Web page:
A pilgrimage to Iruttu Kadai to find the ‘original’ Tirunelveli alva

Iruttu Kadai near the centuries-old Nellaiappar temple is said to be the birthplace of Tirunelveli alva.
A pilgrimage to Iruttu Kadai to find the ‘original’ Tirunelveli alva
A pilgrimage to Iruttu Kadai to find the ‘original’ Tirunelveli alva
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I finally made it to Iruttu Kadai to sample one of Tamil Nadu's most iconic foods. Established in 1900, locals agree that this shop is the originator of the Tirunelveli alva. Iruttu Kadai is so popular that they remain open for a mere three hours each day from 5 pm to 8 pm, during which they sell out the day’s supply.

The Iruttu Kadai as it nears 8pm and the day’s supply is nearing its end.

We made a quick stop there on the way to the railway station to catch a train back after a quick sojourn in southern Tamil Nadu after a wedding shoot at Tiruchendur. There was a frenetic energy inside the small shop, as the assistants made 500-gram packets of the delicacy. Two cashier-salesmen collected money and dispensed the single product to a steady stream of people who all seemed to know the process. You step up, announce the quantity you want in a clear voice, hand over the exact change, collect your parcel and leave quickly. The quantity was important because it was available in only two pre-packaged variants - the 500-gram takeaway cellophane pack, and the 100-gram slurp-immediately banana leaf pack.

There is a great disturbance in the force if you do things like ask for 250 grams, don't give exact change, take photos or do anything that is not in the above-mentioned process. This disturbance manifests as minor grimaces from your fellow patrons, who will then proceed to flow around you and continue following the process. These patrons were all locals - other less savvy visitors than me had already fallen by the wayside, lured by the literally hundreds of other shops selling ‘authentic,’ ‘real’ and ‘original’ Tirunelveli alva. The locals, however, converged unerringly on the original shop, which in all its boardless glory was easily discernible if you followed common sense: It was the darkest of the sweet shops. After all the Iruttu Kadai, or Dark Shop.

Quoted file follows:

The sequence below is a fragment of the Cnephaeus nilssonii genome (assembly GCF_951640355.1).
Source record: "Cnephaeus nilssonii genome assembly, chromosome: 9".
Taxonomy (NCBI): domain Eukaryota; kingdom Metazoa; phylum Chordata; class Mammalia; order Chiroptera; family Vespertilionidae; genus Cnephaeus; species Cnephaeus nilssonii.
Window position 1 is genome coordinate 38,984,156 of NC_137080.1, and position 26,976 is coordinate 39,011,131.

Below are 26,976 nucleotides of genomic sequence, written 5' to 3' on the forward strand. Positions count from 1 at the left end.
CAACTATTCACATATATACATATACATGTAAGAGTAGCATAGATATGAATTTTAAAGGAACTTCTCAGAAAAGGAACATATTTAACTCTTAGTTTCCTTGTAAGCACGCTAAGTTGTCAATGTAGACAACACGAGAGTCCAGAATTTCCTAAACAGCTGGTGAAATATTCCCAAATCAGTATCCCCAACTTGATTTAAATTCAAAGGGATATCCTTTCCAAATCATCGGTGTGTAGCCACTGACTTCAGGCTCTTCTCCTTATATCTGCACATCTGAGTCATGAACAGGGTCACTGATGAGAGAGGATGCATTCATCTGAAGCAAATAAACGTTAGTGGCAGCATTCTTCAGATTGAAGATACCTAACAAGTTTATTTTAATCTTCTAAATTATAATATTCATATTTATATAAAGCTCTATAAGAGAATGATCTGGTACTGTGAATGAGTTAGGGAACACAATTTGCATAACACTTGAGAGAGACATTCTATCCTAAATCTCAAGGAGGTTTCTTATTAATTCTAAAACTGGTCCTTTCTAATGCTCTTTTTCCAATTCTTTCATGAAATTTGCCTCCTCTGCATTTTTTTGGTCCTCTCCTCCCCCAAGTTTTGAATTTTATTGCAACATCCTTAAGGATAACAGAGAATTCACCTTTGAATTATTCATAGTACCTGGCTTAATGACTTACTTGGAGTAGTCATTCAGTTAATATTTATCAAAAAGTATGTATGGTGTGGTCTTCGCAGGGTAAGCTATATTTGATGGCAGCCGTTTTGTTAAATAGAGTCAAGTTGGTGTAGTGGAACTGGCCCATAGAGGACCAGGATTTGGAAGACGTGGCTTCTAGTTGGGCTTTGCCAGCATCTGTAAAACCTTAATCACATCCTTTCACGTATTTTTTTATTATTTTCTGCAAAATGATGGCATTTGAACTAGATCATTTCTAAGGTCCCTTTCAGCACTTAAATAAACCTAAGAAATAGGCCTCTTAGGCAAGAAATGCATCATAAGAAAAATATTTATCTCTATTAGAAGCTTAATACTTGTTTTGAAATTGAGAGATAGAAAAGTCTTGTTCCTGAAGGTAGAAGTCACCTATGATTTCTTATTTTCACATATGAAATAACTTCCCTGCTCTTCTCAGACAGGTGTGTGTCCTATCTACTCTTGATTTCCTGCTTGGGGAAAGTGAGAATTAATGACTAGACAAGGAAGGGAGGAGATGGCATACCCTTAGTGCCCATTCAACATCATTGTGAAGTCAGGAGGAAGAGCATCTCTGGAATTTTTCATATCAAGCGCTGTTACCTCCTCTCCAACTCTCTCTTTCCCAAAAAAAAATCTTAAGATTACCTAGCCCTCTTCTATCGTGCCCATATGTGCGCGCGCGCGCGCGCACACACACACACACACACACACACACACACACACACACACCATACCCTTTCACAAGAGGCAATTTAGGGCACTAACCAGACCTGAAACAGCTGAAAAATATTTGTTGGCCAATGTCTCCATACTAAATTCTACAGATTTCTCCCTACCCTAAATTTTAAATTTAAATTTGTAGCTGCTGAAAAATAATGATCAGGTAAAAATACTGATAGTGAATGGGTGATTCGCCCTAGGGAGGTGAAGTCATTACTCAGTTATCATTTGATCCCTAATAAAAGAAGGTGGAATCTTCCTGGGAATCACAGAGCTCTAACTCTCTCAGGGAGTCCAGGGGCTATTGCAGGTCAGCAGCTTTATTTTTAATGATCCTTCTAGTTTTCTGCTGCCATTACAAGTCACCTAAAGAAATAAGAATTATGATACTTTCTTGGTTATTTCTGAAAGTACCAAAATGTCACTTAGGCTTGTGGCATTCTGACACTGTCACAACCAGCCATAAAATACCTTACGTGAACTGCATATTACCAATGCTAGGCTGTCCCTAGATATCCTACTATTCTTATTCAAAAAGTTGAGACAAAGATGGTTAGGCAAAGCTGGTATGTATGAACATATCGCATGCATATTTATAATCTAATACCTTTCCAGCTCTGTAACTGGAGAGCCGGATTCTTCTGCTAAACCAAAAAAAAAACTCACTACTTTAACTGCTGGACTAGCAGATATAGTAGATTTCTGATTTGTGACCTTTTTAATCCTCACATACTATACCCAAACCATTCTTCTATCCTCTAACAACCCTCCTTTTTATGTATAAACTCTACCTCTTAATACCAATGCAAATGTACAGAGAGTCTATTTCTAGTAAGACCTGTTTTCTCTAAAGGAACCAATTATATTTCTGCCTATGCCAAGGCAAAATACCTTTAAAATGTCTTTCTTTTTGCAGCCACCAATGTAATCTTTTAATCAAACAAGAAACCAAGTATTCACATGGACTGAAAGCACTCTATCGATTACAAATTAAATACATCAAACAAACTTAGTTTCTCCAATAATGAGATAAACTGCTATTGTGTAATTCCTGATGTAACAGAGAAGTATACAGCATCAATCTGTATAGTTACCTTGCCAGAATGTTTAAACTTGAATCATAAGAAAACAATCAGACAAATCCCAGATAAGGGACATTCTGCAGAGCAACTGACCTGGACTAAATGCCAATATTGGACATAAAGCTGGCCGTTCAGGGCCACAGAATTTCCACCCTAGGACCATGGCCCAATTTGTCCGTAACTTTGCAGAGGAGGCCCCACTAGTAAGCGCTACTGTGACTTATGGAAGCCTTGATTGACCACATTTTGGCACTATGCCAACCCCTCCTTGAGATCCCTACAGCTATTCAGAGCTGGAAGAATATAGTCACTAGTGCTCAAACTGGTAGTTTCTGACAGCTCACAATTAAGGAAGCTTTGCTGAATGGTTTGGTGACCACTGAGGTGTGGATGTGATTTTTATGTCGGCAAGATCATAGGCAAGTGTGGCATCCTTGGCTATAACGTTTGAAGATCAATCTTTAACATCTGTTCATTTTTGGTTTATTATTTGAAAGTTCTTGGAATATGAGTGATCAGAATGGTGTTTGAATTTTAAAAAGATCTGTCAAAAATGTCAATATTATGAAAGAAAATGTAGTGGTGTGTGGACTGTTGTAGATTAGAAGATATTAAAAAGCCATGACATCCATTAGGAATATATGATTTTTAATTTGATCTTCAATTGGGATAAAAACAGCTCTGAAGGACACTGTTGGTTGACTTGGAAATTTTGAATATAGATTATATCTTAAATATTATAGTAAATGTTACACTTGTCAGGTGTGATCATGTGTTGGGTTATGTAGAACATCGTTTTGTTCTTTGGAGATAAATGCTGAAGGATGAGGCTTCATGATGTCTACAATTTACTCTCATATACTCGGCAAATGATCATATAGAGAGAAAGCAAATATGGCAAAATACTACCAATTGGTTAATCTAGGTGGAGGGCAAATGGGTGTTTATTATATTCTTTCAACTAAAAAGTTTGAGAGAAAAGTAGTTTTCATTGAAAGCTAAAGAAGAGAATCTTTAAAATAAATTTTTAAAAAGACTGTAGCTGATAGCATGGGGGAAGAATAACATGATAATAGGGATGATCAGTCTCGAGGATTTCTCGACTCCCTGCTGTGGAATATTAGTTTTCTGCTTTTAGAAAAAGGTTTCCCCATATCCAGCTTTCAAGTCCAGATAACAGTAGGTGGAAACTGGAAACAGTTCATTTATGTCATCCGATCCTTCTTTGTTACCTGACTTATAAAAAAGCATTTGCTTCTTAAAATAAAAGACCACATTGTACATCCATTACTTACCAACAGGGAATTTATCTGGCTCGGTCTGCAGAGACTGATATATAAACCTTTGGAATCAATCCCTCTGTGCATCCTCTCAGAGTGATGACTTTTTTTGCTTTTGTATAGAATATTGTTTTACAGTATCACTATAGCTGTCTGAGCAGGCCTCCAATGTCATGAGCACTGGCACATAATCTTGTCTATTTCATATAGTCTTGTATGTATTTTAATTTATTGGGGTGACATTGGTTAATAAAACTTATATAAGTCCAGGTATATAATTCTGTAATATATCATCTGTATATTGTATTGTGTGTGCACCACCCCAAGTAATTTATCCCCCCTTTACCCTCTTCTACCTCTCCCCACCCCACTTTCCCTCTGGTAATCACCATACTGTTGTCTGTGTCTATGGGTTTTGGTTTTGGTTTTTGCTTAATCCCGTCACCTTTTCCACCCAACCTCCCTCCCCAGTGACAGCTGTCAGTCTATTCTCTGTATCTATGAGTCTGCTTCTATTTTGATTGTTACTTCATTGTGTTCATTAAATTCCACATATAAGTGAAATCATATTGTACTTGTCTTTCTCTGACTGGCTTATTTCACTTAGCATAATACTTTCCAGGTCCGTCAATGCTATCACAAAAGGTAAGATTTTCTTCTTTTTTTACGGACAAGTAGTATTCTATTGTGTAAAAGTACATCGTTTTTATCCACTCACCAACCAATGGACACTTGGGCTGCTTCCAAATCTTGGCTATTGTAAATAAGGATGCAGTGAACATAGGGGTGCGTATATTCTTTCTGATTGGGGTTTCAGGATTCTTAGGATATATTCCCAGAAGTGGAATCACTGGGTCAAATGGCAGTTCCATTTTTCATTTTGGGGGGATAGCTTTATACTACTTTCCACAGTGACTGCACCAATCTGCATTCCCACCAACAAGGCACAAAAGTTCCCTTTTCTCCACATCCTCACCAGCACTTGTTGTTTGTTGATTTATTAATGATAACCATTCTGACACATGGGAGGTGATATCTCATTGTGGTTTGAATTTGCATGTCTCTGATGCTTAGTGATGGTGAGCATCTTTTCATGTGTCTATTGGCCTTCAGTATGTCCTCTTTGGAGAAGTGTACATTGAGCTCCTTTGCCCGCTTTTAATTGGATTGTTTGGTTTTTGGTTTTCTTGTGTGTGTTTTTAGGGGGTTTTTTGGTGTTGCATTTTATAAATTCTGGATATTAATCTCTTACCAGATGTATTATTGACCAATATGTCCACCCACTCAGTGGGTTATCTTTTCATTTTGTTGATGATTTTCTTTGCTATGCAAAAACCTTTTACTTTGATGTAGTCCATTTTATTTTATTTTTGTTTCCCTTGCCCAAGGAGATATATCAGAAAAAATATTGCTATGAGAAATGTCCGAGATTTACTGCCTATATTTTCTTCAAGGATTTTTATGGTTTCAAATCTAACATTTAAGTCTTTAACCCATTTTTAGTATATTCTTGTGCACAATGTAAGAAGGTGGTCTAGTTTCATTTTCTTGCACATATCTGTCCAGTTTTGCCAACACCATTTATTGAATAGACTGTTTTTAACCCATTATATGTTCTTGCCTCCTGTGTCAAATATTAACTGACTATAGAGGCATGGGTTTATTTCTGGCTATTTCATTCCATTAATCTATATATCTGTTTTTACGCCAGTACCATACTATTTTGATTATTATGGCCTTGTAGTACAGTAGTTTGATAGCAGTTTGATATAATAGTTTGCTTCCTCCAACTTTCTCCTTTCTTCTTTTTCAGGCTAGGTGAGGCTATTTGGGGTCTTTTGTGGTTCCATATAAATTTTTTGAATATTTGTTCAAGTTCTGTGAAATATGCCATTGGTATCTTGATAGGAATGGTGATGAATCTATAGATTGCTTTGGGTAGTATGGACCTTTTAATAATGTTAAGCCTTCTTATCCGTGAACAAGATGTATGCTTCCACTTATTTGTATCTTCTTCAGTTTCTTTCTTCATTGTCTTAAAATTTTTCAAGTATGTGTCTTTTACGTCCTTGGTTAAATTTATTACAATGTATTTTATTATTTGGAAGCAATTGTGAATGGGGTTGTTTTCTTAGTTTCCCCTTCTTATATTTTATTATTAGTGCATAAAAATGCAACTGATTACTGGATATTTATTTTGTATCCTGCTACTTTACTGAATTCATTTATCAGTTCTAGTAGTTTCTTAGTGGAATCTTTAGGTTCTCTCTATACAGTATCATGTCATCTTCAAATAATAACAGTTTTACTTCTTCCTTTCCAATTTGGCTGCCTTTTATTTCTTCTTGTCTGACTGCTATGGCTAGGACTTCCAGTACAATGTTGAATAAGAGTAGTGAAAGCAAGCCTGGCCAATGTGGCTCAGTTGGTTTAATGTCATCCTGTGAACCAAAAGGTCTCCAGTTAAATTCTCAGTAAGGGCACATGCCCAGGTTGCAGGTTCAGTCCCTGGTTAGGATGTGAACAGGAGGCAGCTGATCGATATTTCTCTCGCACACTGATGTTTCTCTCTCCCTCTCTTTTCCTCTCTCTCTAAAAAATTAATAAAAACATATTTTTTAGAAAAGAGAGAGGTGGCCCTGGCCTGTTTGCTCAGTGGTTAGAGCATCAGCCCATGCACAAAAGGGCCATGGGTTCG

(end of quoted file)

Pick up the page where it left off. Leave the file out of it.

I must say a few words about the surroundings of this little legendary shop. The gopuram of the centuries-old Nellaiappar temple dominates the street, and immediately in its vicinity, you see hundreds of shops selling Tirunelveli alva. Now, a friendly Tirunelveli local who you meet in any other part of the world might give you some sort of advice like, “As you exit the temple, turn left and it’s the seventh shop on your left.” This is absolutely useless information, as it’s virtually impossible to tell which is the seventh and which the seventeenth. I was absolutely amazed by the sheer number of shops that are peddling this delicacy, and even more amazed to see how many people were going to shops other than Iruttu Kadai. But, following my father’s advice to always be charitable in ascribing motives, I can only conclude that most of these people had tastes that differed from mine and my fellow-patrons of the real Iruttu Kadai.

Portraits of the founders adorn the Iruttu Kadai

As I approached the Iruttu Kadai, I was torn between the desire to eat some alva right then and to shoot some pictures and take in the general atmosphere. The all-important task of acquiring the alva had already been self-allocated to my partner, who diligently followed the set process without creating any waves. In an act of great self-sacrifice, I delayed my alva-eating to get a few pictures of the shop, and sticking my head into the interior to witness the logistics of the packing and stacking.

Following the strict code of conduct while acquiring alva

In the dim recesses of the shop stood a team of assistants, four or five of them, in banians and lungies, busily packing fresh alva into 500-gram packets. These they then stacked within arm’s reach of the two public facing officials who did the all-important task of exchanging these for the money of the patrons. Given the steady stream of customers, this whole process was performed with the precision and solemnity of a German-made prasad-distributing machine in a major temple. All this I accomplished in the space of about sixty seconds - even my persistent determination could not take more than this much pressure to make way for the stream of devotees.

I turned around just in time for my partner to hand me a portion of slurpable alva on a piece of banana leaf. This 100-gram piece was pure heaven, and perfectly portioned. The smell of ghee wafted gently to my nose, sending already-stimulated salivary glands to battle stations. This all-hands-on-deck situation made sure that the moment the alva landed in my mouth, it was ready for transport to the throat without any contact with the teeth. Which was just as well - it is definitely a bit sticky, and you don’t want to waste even a tiny bit of it stuck between your teeth! As I polished off the little bit, I wanted to get more. Unfortunately, the crowd had grown, and my train would not wait for me. I had to clutch my precious 500-gram cargo of takeaway alva and only dream about it till I got back home.

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